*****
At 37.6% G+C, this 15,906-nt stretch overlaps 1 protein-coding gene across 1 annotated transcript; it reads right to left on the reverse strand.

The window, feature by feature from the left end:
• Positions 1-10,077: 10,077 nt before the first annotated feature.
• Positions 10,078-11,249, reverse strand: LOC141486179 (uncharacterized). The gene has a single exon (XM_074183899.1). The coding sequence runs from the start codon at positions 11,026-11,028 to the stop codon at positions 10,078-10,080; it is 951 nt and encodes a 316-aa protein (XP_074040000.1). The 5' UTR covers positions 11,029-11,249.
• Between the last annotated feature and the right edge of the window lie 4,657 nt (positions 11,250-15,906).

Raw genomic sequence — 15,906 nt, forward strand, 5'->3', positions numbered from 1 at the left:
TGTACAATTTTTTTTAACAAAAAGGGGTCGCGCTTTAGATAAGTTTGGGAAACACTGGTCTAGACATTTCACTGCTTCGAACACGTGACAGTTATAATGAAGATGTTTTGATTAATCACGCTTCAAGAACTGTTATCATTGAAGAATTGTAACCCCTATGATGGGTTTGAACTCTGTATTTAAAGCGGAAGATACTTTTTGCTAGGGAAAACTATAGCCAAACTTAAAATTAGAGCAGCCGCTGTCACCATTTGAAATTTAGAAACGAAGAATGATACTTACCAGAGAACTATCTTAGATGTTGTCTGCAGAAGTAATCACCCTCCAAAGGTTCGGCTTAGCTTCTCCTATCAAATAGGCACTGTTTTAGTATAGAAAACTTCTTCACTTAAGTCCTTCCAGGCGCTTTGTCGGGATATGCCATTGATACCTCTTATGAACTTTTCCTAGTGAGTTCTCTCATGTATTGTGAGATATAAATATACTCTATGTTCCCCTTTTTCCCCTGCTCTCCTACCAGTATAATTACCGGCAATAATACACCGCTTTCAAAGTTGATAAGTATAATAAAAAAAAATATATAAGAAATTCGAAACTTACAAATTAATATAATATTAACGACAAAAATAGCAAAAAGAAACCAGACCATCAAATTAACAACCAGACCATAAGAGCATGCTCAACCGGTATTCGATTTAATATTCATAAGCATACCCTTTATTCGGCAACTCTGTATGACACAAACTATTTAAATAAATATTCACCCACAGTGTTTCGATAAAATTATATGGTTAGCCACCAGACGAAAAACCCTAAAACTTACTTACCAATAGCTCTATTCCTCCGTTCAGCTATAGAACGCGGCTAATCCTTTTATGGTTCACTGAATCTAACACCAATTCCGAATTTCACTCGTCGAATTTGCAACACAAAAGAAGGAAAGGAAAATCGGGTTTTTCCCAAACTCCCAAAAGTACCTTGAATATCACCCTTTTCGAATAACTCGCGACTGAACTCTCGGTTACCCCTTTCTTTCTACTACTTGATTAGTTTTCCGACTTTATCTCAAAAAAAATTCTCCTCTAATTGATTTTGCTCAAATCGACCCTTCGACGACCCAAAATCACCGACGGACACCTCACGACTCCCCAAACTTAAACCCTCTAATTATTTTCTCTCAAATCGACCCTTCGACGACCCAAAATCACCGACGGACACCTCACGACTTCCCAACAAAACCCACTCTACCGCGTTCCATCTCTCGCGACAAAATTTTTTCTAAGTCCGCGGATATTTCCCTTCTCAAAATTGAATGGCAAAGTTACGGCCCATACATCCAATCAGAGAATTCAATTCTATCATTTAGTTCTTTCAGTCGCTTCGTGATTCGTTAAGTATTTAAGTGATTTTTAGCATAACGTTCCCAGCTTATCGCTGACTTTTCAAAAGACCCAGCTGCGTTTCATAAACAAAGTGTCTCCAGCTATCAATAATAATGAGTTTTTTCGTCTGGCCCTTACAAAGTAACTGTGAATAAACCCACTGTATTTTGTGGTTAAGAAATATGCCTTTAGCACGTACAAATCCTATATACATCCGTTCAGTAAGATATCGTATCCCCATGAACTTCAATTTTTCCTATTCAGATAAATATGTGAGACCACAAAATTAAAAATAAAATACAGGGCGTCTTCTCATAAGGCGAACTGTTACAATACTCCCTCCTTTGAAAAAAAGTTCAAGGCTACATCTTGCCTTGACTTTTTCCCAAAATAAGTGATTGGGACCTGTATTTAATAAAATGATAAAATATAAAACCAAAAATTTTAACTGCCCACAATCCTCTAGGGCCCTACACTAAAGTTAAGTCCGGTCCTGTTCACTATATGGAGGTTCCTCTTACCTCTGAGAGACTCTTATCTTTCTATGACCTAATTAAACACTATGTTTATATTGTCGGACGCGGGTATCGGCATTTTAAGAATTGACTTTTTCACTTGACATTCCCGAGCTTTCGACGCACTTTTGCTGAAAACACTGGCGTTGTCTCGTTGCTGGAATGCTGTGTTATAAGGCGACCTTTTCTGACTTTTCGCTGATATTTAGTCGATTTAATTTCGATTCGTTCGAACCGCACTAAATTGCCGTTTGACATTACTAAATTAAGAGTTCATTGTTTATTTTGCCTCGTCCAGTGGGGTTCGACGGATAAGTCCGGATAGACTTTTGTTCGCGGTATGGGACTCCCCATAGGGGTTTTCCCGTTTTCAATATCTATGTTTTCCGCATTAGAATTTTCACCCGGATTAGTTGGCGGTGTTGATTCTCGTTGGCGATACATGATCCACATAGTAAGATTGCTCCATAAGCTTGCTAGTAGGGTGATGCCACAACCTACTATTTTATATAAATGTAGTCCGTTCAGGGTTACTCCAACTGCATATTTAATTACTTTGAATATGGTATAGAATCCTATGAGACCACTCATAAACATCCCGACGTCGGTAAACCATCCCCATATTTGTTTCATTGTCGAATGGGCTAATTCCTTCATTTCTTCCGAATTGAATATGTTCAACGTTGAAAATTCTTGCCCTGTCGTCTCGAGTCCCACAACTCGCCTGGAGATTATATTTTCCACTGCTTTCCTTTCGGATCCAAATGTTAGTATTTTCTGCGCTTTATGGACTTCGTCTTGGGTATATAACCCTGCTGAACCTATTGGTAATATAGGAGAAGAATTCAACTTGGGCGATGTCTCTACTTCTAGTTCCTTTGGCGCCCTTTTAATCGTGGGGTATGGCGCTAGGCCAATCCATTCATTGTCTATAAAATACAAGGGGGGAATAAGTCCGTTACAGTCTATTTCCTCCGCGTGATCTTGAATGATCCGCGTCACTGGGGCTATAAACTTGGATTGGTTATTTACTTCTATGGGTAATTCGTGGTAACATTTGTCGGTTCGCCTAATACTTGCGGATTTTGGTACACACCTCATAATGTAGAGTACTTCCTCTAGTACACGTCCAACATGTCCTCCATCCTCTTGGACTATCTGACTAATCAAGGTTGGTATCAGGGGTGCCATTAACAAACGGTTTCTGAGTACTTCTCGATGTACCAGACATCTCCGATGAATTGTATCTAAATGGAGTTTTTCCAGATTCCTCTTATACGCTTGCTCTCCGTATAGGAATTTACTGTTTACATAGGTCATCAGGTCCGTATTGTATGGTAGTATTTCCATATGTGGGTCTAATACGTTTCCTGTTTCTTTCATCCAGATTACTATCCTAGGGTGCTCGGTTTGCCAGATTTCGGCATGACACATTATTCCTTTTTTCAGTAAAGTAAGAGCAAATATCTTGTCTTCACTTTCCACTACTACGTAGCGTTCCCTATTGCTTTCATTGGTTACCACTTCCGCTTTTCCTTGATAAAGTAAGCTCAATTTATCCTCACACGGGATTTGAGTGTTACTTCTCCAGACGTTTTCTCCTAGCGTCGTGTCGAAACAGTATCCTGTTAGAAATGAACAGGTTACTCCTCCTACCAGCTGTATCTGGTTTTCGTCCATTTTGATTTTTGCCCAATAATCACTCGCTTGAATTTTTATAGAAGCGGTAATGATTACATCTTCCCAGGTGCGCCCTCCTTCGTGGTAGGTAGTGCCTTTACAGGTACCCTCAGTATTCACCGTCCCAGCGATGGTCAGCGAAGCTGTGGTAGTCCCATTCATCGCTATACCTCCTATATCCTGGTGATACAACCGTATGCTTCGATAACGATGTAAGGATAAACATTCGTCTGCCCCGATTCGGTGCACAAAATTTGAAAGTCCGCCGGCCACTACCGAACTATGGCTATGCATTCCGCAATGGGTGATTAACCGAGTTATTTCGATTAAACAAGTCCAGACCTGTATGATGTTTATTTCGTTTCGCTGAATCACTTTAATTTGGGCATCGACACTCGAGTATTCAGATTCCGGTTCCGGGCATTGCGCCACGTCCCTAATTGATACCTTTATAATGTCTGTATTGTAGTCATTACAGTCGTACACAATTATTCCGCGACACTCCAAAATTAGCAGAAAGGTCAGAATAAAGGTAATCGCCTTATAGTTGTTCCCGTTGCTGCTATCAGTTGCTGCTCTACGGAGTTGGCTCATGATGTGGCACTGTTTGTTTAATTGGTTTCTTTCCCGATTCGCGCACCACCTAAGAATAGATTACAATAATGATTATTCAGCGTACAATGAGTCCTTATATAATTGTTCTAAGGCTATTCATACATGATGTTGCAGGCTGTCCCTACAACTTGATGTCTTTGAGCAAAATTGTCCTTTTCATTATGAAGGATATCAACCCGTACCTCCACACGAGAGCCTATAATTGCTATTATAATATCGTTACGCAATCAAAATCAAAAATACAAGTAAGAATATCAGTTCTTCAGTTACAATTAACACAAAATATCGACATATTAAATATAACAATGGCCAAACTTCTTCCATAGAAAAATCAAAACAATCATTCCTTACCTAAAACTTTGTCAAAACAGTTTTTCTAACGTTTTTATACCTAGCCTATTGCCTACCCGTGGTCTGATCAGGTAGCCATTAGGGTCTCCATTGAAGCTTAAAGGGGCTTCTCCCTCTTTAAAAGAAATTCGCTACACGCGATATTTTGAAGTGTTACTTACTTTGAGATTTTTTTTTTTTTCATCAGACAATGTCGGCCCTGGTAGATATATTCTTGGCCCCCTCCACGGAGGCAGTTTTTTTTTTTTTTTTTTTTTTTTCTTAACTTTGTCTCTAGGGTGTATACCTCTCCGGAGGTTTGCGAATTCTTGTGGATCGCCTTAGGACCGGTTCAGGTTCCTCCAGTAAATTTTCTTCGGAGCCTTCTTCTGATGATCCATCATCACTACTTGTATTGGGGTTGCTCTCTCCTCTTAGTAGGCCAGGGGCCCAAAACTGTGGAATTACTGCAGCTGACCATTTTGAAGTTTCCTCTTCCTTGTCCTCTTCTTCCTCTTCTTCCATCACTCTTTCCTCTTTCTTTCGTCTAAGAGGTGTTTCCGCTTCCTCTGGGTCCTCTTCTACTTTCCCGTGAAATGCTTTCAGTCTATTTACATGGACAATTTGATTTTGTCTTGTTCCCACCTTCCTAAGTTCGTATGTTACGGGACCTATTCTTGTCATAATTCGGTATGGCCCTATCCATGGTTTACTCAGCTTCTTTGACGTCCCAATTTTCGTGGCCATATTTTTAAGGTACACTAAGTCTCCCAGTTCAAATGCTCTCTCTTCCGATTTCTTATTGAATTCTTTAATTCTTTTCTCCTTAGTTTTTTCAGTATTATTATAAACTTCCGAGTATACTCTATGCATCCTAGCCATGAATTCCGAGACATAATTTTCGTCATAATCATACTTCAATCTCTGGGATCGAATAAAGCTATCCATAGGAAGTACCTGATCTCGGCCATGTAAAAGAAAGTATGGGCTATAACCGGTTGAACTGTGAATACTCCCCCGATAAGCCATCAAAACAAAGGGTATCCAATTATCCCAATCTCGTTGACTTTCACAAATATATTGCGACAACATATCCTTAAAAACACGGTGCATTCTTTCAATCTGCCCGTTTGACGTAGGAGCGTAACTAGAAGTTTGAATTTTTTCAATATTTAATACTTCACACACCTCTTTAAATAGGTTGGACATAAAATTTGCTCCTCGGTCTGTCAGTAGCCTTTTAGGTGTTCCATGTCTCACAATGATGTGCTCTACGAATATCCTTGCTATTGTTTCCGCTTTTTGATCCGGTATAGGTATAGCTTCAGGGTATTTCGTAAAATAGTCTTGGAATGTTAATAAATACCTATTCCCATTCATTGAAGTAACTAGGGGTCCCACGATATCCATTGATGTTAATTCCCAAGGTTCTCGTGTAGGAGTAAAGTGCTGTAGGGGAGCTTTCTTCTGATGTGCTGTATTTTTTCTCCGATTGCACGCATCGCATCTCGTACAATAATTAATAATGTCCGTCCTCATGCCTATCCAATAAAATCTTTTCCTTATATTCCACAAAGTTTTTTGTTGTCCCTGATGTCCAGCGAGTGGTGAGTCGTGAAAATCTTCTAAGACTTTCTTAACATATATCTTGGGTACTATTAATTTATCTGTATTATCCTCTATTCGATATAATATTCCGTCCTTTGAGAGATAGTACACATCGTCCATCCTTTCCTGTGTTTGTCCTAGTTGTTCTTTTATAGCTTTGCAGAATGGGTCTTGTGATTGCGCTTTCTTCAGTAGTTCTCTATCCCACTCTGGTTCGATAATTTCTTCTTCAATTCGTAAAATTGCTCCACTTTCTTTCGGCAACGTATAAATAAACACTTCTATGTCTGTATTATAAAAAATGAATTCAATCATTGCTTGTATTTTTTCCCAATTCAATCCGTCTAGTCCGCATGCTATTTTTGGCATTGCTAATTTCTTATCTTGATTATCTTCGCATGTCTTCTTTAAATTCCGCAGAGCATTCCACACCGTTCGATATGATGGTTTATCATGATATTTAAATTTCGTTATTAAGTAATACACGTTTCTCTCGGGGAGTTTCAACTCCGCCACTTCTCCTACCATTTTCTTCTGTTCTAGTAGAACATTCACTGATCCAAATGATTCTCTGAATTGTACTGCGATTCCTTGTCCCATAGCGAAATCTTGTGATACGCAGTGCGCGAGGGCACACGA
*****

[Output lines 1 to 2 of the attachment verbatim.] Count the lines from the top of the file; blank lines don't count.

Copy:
At 37.6% G+C, this 15,906-nt stretch overlaps 1 protein-coding gene across 1 annotated transcript; it reads right to left on the reverse strand.

The window, feature by feature from the left end: